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For Wajam, Hiring Remains Growth’s Greatest Blessing and Burden

Montreal — With 45 employees populating its Montreal, Quebec, headquarters, Wajam can safely weigh in as a middle-market firm — one seemingly a world apart from the 10-member start-up it was only a year ago.

A lot has happened inside Wajam over the past year. As an up-and-coming player in the social search space, Wajam has over the last 12 months advanced beyond the desktop into the mobile world, allowing iPhone users to access its social recommendations.

“Our goal was to insert social content into third-party apps on the iPhone. This was not possible technologically speaking, and when something is not possible I tell my guys, ‘Let’s figure out a way to make it possible.’ The fact is there is always a way to make things happen with technology and software,” says CEO Martin-Luc Archambault, whose firm specializes in the creation of algorithms that rank the public tweets and social endorsements of friends and then displays them in all the right places (e.g., a restaurant listing that includes a friend’s social endorsement).

download“The hard part of what we do is searching through immense sets of data. To do this, we need the best engineers we can find, and the fact is that Google has thousands of engineers doing this every day,” explains Archambault, who quickly becomes focused on talent when asked to look ahead.

“If we were in the Valley today, we would probably only be able to hire a quarter of the people we have now,” says Archambault, who notes that the local region’s talent supply remains well suited for Wajam’s next chapter of growth.

Wajam’s mobile feature is currently ad-free, but someday soon the firm could undoubtedly make money by matching friend endorsements to advertisers. Through its browser integration, Wajam has already brought social search to a number of mega shopping sites, including Amazon, Yelp, and Shopping.com.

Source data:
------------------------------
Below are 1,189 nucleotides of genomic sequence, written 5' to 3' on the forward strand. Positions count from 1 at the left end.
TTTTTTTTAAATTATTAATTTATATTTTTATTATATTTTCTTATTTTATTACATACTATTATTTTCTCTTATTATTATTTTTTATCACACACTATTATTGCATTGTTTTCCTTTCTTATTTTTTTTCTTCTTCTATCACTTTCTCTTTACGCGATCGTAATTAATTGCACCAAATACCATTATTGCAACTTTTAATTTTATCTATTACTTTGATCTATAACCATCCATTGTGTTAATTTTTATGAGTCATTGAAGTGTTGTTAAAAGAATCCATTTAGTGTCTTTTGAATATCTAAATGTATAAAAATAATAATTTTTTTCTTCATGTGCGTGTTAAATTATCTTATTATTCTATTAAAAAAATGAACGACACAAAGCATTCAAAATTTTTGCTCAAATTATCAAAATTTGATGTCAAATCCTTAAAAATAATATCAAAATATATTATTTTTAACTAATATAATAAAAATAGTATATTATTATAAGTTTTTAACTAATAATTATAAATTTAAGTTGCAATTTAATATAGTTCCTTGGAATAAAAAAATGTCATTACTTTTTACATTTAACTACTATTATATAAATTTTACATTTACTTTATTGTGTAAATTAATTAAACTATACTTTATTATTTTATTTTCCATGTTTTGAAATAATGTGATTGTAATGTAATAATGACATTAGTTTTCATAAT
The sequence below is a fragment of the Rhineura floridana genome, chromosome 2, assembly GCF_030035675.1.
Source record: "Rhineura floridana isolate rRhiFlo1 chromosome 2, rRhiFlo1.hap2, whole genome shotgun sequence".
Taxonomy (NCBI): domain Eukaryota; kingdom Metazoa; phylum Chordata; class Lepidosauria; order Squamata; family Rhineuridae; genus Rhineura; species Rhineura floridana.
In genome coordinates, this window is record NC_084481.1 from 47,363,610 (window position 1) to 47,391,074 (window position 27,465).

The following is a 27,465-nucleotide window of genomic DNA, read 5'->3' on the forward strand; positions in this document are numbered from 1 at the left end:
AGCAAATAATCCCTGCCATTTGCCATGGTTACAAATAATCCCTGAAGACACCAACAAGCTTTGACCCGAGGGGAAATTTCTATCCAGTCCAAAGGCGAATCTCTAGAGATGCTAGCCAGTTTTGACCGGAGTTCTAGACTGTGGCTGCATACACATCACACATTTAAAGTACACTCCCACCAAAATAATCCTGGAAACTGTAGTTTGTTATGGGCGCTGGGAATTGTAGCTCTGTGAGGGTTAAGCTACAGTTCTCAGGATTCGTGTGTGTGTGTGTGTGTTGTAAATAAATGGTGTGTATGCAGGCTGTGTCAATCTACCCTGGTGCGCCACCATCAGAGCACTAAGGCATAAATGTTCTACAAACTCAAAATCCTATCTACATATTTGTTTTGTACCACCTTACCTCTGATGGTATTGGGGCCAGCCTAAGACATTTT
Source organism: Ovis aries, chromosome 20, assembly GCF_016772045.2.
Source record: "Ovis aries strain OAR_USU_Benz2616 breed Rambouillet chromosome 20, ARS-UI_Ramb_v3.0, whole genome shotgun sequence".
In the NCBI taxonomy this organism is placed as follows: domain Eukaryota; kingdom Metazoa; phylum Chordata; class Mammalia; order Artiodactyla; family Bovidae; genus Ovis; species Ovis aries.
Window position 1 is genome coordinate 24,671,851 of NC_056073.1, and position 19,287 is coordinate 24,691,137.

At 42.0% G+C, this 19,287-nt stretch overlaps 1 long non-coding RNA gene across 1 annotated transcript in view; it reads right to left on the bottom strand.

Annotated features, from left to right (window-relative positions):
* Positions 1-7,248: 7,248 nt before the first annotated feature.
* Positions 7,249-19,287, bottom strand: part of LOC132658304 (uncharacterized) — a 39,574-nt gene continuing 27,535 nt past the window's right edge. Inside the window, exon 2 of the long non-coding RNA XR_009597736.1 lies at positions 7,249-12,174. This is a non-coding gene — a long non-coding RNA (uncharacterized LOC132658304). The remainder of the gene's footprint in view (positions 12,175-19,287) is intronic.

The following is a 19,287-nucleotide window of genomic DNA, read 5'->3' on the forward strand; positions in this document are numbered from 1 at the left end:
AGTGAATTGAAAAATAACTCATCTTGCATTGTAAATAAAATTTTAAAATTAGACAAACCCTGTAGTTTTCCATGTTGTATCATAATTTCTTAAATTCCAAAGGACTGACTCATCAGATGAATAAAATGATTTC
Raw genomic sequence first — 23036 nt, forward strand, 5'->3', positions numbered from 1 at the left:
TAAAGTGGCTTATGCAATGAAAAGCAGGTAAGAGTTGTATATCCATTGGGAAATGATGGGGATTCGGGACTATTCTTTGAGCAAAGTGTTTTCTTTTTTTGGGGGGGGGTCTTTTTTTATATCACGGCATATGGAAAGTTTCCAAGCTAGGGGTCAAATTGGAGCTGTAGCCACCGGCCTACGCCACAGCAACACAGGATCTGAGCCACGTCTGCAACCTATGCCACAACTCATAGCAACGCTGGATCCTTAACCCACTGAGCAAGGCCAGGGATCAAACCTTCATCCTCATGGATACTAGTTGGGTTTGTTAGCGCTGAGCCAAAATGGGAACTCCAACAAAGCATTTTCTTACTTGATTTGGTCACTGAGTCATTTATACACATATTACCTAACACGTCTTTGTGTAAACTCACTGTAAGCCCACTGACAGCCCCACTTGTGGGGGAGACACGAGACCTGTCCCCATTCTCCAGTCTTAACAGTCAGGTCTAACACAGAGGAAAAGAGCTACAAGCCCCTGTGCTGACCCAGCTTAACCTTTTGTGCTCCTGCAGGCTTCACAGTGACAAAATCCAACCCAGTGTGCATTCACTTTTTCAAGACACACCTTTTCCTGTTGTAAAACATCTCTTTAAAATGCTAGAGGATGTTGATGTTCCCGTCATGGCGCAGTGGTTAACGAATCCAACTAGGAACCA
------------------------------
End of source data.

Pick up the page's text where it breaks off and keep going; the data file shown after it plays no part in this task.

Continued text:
“It’s not the number of job candidates — it’s that we’re very picky,” says Archambault, who leads the firm’s product development in addition to overseeing day-to-day operations.

“We do something like three interviews per candidate. The whole team meets these people, and it’s important that we hire people who fit with our culture. By the end of this year, if we have 50 employees and they are the right people. I’ll be much happier than if we are at 75 employees and have a number of people who just don’t fit in,” explains Archambault, who privately funded Wajam through Bolidea, an incubator for technology firms that he cofounded and that has to date funded a string of neighboring Montreal start-ups.

“Montreal is an amazing place to start a company and advance into the growth phase. Once we’ve accomplished this, then definitely opening up an office in the Valley makes sense,” says Archambault, whose earlier ventures include a popular day trading community.

“When it comes to innovation, you have to ask the hard questions as you figure out a way to bypass barriers that have been set upon you,” explains Archambault, who says that while Web business leaders are often credited with having vision, being able to look into the next year is often what matters.

Says Archambault: “On the Web, you think a year ahead, not 10 years ahead, because there’ll likely be a new Facebook in the next 5 years.”

crotty headline july 15

timthumb-150x150As we advance into the second half of 2013, there are growing indications that business sentiment is improving despite nagging unemployment numbers and a shortage of merger-minded CEOs.

Cindy Crotty, middle-market business watcher and head of KeyBank’s commercial banking segment, once more shared with Middle-Market Executive the findings of a KeyBank’s middle-market business sentiment survey, which reveals that merger-minded business leaders remain a minority in 2013. Download report here. 

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